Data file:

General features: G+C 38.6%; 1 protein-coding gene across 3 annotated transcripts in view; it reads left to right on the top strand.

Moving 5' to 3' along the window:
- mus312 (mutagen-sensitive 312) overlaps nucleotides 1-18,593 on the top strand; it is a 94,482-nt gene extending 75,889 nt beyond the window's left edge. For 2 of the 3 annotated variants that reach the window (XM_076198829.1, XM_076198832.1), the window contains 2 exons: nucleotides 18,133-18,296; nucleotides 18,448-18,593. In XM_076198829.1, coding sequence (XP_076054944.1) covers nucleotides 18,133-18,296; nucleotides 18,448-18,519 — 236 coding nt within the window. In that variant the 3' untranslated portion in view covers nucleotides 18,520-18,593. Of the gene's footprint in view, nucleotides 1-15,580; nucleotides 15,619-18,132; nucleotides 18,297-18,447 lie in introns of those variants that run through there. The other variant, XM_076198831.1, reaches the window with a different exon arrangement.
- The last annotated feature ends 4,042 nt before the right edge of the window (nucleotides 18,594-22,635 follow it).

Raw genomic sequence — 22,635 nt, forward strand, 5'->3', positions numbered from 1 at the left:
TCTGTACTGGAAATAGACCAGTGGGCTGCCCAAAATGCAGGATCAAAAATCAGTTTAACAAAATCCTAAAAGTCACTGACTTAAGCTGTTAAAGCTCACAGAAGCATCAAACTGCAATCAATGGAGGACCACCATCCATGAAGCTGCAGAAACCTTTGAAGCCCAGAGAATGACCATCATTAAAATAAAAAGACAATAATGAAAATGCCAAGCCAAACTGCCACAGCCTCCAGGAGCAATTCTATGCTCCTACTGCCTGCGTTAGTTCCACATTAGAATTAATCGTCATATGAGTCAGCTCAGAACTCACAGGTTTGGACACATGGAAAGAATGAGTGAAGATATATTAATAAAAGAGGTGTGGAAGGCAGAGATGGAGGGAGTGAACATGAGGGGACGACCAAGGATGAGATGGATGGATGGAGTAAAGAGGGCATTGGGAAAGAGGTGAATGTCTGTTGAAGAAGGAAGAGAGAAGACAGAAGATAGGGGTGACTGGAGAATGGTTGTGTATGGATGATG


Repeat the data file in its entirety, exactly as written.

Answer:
General features: G+C 38.6%; 1 protein-coding gene across 3 annotated transcripts in view; it reads left to right on the top strand.

Moving 5' to 3' along the window:
- mus312 (mutagen-sensitive 312) overlaps nucleotides 1-18,593 on the top strand; it is a 94,482-nt gene extending 75,889 nt beyond the window's left edge. For 2 of the 3 annotated variants that reach the window (XM_076198829.1, XM_076198832.1), the window contains 2 exons: nucleotides 18,133-18,296; nucleotides 18,448-18,593. In XM_076198829.1, coding sequence (XP_076054944.1) covers nucleotides 18,133-18,296; nucleotides 18,448-18,519 — 236 coding nt within the window. In that variant the 3' untranslated portion in view covers nucleotides 18,520-18,593. Of the gene's footprint in view, nucleotides 1-15,580; nucleotides 15,619-18,132; nucleotides 18,297-18,447 lie in introns of those variants that run through there. The other variant, XM_076198831.1, reaches the window with a different exon arrangement.
- The last annotated feature ends 4,042 nt before the right edge of the window (nucleotides 18,594-22,635 follow it).

Raw genomic sequence — 22,635 nt, forward strand, 5'->3', positions numbered from 1 at the left:
TCTGTACTGGAAATAGACCAGTGGGCTGCCCAAAATGCAGGATCAAAAATCAGTTTAACAAAATCCTAAAAGTCACTGACTTAAGCTGTTAAAGCTCACAGAAGCATCAAACTGCAATCAATGGAGGACCACCATCCATGAAGCTGCAGAAACCTTTGAAGCCCAGAGAATGACCATCATTAAAATAAAAAGACAATAATGAAAATGCCAAGCCAAACTGCCACAGCCTCCAGGAGCAATTCTATGCTCCTACTGCCTGCGTTAGTTCCACATTAGAATTAATCGTCATATGAGTCAGCTCAGAACTCACAGGTTTGGACACATGGAAAGAATGAGTGAAGATATATTAATAAAAGAGGTGTGGAAGGCAGAGATGGAGGGAGTGAACATGAGGGGACGACCAAGGATGAGATGGATGGATGGAGTAAAGAGGGCATTGGGAAAGAGGTGAATGTCTGTTGAAGAAGGAAGAGAGAAGACAGAAGATAGGGGTGACTGGAGAATGGTTGTGTATGGATGATG